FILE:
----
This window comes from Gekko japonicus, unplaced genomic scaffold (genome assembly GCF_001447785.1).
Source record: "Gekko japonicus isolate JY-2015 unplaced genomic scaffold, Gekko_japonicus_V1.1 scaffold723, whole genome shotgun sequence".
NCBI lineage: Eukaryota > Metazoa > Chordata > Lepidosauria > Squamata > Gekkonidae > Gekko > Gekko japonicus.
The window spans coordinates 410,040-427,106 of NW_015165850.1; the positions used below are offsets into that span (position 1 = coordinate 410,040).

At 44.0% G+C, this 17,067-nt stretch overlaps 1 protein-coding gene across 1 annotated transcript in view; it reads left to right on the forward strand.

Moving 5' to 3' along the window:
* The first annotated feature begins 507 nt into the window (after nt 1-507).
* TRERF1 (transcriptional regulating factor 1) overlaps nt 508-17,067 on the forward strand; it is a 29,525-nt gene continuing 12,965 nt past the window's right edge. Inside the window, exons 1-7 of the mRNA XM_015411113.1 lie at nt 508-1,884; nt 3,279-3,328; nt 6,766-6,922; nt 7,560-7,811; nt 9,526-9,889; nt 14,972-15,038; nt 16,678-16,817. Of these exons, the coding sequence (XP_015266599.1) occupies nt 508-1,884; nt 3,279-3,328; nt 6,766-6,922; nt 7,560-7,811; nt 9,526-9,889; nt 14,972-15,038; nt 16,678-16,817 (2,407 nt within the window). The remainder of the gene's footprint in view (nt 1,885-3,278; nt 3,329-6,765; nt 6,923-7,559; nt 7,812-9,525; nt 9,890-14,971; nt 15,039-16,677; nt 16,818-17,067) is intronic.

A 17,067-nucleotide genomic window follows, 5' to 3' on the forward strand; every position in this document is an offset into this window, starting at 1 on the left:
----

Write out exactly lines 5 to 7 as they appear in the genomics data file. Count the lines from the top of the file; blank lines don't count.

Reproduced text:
At 44.0% G+C, this 17,067-nt stretch overlaps 1 protein-coding gene across 1 annotated transcript in view; it reads left to right on the forward strand.

Moving 5' to 3' along the window:
* The first annotated feature begins 507 nt into the window (after nt 1-507).